The sign on the fridge at my inlaws’ vacation home is hand printed in colored pencil, each letter a different shade. The yellowed paper looks like it came from a child’s loose-leaf notebook. Despite the appearance the message isn’t quite what you’d expect a child to be sharing.
“Nothing tastes as good as thin feels.” ~ Twiggy
I can never pass that sign without thinking of at least three things that do in fact taste better than thin feels, and no, not a single one is made from chocolate.
Until recently, the sign just made me chuckle. Now that my girls are old enough to be sounding out words and deriving meaning from what they read, the sign is giving me pause.
Food for me is so much more than sustenance. It’s comfort, it’s love, and it so often symbolizes time with friends, with family.
My mother cooked us hot meals every night. She’s a magician in the kitchen and, other than how delicious everything always was, what I remember above all was how much she enjoyed cooking those meals.
She’d pour over cookbooks and cooking magazines mumbling to herself as she came up with ideas. Then she’d cook. A dash of this, a splash of that, a quick stir with a wooden spoon, and presto, a hot family meal. (Presumably my mother still does this daily. I’m just not there to witness it.)
Now, I’m not saying that all that kitchen magic guaranteed that we’d have a 50’s TV sitcom inspired family dinner. We had our share of squabbles, tantrums, silent dinners. But the food was always good and I could taste the love in it.
(My sister fuels her cooking much the same way which is why I so love going to her house.)
There are so many ways to take ingredients and spin them into heavenly concoctions. So many ways to create flavors that make your mouth sing and your eyes light up with delight. Being thin, buying small clothes, turning heads never made me feel that way.
Last week I read an article in Self Magazine about a woman who lost her sense of taste after taking an antifungal medication. As she tried more and more foods that either tasted like paste or cardboard depending on their consistency, she slowly lost the will to live. Dinner with her family became a chore. Meals out with friends were downright painful. You see, she could smell everything, she just couldn’t taste any of it.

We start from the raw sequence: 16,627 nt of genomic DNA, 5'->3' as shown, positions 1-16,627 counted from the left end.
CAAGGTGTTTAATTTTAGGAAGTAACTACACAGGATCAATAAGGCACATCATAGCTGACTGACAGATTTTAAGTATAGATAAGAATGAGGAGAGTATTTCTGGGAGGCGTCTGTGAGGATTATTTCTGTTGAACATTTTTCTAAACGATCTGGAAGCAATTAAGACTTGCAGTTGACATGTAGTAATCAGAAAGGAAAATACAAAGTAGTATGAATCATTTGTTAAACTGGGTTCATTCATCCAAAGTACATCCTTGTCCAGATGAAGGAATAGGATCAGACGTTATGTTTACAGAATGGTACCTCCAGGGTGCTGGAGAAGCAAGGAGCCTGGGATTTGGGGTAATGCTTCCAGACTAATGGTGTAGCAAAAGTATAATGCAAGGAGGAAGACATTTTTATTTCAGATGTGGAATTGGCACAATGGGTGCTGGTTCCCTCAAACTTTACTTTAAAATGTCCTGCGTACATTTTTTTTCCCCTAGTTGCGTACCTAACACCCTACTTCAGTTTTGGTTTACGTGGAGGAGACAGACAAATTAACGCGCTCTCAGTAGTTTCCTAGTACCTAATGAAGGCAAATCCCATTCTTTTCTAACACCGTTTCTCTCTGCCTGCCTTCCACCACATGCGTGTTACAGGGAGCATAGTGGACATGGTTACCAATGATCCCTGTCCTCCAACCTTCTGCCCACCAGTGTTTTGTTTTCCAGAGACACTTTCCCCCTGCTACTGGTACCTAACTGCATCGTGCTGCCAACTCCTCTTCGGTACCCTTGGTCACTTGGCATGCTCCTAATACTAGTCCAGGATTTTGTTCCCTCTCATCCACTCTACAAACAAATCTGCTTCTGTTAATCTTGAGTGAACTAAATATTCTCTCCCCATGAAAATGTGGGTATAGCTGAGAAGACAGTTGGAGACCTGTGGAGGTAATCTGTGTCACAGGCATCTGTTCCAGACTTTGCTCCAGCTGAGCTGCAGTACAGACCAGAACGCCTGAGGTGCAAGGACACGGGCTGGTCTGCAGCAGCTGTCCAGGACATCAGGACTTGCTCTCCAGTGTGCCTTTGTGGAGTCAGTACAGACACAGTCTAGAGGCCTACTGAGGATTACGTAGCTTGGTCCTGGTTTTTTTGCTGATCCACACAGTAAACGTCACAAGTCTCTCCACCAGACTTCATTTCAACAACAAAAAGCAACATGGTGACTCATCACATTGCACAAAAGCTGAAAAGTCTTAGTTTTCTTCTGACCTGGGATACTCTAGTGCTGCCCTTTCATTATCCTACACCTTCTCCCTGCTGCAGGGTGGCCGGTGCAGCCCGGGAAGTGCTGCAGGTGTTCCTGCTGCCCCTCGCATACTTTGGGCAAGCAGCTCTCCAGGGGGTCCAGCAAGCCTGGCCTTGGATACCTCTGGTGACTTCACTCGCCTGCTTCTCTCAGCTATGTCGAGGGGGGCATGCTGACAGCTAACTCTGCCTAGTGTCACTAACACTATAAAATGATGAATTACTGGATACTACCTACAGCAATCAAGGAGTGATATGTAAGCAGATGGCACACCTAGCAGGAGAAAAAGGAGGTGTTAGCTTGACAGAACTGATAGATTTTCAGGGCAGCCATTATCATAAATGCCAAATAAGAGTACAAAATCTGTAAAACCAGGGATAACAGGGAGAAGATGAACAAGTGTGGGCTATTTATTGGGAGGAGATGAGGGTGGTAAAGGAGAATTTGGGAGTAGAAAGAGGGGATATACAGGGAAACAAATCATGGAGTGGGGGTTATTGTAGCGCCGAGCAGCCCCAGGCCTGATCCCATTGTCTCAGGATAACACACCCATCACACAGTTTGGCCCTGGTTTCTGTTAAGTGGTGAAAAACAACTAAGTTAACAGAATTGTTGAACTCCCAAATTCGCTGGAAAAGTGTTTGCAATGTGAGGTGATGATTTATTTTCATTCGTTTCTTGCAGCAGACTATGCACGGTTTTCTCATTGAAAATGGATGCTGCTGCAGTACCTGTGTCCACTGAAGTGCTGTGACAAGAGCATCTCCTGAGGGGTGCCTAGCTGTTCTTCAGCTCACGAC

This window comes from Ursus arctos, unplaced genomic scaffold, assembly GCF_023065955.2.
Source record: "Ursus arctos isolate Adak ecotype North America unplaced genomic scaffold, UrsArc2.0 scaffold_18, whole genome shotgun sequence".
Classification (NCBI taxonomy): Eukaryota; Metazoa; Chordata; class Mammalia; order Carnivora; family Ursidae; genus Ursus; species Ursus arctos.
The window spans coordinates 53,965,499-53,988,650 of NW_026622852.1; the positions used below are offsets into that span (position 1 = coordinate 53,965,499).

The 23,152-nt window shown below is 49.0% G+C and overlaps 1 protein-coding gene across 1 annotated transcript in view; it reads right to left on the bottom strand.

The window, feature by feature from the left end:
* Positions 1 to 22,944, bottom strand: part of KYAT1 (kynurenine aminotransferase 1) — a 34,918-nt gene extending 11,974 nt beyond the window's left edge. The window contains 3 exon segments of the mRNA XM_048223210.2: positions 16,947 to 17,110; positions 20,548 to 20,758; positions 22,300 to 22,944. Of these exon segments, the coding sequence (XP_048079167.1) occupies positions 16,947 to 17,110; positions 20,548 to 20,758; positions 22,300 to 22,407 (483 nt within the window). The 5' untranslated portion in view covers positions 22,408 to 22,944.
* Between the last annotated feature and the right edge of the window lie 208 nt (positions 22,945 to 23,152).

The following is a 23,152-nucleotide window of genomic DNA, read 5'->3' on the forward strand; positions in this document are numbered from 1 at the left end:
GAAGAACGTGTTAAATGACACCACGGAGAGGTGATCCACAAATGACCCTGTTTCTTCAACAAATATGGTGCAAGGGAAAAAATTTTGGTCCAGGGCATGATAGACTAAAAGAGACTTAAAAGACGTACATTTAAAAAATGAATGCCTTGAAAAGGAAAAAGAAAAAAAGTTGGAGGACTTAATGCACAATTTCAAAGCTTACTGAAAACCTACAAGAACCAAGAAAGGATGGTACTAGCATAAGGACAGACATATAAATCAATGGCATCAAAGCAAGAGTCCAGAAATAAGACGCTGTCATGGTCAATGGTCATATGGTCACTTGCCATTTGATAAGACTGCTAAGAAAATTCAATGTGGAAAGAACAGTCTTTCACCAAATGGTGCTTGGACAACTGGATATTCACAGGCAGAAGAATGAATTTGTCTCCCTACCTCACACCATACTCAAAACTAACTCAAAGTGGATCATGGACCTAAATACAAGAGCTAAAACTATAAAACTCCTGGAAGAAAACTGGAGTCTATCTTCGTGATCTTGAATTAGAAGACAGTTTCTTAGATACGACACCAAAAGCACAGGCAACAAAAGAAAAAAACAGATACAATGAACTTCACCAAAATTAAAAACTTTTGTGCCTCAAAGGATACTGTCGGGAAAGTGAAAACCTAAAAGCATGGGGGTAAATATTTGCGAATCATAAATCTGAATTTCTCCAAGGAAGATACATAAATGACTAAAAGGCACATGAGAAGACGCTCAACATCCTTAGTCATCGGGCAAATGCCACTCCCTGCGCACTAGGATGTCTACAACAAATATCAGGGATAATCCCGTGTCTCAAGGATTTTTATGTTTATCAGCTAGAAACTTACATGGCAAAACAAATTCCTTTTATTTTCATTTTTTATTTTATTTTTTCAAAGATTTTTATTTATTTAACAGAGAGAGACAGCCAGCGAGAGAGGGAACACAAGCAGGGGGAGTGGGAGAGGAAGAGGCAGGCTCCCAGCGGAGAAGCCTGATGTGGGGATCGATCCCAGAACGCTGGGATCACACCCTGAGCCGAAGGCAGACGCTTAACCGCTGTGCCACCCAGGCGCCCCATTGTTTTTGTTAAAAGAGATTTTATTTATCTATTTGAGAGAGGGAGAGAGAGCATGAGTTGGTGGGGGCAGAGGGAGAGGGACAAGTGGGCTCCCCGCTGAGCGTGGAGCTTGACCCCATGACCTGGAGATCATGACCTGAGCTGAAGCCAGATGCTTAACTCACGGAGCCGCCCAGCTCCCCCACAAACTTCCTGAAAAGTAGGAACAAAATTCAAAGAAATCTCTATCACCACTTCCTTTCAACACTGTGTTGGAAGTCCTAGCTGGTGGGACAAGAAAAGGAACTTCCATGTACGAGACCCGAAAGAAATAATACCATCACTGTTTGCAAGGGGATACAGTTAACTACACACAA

Her sense of taste came back after many long months and with it an appreciation for what food meant to her, an appreciation she had never felt before.
There’s a reason taste is one of the five senses. Without it the picture isn’t complete. We need to eat to subsist, but to really live we need to be aware of what it is we are eating. It lends color to our lives.
I don’t want my girls growing up thinking that some societal ideal on what women should resemble will ever be more satisfying and fulfilling than a great meal prepared with love and care. And for the record, both my mother and sister are thin women, both living proof that you can be passionate about food and still take care of your health. But still, there are much better things to worry about.
I’m putting different messages on our fridge. Things that I hope will give the girls food for thought as they reach in to get the ingredients they need to create food for their souls.